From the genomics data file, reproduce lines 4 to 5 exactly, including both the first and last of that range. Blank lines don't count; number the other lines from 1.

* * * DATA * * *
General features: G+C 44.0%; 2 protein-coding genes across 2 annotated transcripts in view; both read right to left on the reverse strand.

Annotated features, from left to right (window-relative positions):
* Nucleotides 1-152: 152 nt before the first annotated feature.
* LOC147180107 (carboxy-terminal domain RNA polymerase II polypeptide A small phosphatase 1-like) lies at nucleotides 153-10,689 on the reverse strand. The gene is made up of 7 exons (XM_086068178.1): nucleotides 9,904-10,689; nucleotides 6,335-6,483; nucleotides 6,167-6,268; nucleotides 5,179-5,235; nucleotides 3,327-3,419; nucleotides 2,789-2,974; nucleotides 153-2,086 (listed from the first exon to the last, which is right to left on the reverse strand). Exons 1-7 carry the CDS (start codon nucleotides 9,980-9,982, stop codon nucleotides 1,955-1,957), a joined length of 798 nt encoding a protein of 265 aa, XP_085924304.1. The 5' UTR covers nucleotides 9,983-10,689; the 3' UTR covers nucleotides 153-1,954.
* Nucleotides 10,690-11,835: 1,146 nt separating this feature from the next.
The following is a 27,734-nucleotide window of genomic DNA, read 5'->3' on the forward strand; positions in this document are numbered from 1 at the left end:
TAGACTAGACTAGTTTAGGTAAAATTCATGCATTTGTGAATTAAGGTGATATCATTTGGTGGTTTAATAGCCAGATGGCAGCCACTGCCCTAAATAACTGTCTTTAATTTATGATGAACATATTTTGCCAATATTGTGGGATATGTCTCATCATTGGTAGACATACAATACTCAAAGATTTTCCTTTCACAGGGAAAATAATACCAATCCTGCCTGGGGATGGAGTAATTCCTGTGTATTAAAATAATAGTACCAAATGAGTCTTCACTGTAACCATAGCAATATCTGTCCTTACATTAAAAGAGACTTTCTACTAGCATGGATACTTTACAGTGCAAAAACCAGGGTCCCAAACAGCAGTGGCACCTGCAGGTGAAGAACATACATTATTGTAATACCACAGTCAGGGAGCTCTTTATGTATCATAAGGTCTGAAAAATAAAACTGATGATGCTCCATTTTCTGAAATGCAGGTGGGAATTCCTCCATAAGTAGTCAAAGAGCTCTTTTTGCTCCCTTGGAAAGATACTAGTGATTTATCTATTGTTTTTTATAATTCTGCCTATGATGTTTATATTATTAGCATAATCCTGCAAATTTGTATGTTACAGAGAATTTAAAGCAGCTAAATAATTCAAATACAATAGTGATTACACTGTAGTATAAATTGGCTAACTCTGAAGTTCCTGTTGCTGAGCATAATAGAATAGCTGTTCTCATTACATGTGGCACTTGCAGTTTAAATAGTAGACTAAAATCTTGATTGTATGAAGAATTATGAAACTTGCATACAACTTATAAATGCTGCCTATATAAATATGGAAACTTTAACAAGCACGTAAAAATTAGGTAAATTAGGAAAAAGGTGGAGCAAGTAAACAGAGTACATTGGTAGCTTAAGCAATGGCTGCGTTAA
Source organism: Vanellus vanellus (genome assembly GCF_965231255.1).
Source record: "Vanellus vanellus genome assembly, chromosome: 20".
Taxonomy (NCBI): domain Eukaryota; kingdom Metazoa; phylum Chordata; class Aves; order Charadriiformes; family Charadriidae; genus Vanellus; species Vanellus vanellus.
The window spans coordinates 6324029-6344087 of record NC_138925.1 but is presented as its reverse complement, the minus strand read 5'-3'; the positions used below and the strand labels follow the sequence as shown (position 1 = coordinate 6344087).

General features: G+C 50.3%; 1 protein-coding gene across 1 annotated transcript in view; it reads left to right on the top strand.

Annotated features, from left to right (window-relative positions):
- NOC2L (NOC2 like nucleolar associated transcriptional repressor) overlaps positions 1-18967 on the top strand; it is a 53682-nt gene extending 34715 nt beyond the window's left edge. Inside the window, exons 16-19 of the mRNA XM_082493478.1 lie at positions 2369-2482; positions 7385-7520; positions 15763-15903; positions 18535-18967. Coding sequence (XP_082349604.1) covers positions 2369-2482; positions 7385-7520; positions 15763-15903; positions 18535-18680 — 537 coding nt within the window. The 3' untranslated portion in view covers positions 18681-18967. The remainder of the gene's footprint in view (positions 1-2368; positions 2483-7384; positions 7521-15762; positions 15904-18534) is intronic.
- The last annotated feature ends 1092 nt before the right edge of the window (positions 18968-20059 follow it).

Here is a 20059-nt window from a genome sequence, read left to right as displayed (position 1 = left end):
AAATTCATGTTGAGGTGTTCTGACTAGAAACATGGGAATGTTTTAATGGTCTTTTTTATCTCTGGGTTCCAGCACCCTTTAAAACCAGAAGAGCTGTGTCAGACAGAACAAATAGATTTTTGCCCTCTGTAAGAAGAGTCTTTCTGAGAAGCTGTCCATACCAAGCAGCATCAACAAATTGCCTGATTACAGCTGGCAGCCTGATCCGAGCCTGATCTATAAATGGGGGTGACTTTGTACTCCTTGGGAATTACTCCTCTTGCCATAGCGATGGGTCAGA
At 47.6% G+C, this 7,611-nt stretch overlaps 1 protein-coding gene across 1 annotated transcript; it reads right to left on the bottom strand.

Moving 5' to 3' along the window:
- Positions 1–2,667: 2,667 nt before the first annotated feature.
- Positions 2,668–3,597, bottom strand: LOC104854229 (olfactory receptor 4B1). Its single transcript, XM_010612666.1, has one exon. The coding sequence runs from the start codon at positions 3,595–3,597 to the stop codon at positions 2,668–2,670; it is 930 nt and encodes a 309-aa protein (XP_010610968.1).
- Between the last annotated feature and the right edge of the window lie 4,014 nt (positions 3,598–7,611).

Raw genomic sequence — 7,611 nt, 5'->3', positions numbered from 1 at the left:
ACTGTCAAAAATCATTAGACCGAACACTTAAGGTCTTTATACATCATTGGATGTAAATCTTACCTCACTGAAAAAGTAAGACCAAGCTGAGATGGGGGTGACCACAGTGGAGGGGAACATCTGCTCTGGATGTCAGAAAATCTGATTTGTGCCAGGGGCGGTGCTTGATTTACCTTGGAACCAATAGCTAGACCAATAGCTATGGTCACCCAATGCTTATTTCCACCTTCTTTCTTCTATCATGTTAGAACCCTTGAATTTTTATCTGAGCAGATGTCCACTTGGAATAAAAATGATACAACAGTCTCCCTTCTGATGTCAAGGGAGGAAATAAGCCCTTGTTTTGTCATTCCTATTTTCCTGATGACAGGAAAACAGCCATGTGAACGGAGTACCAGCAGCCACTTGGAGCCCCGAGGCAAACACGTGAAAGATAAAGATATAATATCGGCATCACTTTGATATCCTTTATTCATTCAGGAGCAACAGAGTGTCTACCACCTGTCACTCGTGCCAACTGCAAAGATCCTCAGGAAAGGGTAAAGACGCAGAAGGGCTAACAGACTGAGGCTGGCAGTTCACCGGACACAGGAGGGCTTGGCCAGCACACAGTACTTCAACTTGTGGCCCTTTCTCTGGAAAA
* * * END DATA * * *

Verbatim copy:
* LOC147180107 (carboxy-terminal domain RNA polymerase II polypeptide A small phosphatase 1-like) lies at nucleotides 153-10,689 on the reverse strand. The gene is made up of 7 exons (XM_086068178.1): nucleotides 9,904-10,689; nucleotides 6,335-6,483; nucleotides 6,167-6,268; nucleotides 5,179-5,235; nucleotides 3,327-3,419; nucleotides 2,789-2,974; nucleotides 153-2,086 (listed from the first exon to the last, which is right to left on the reverse strand). Exons 1-7 carry the CDS (start codon nucleotides 9,980-9,982, stop codon nucleotides 1,955-1,957), a joined length of 798 nt encoding a protein of 265 aa, XP_085924304.1. The 5' UTR covers nucleotides 9,983-10,689; the 3' UTR covers nucleotides 153-1,954.
* Nucleotides 10,690-11,835: 1,146 nt separating this feature from the next.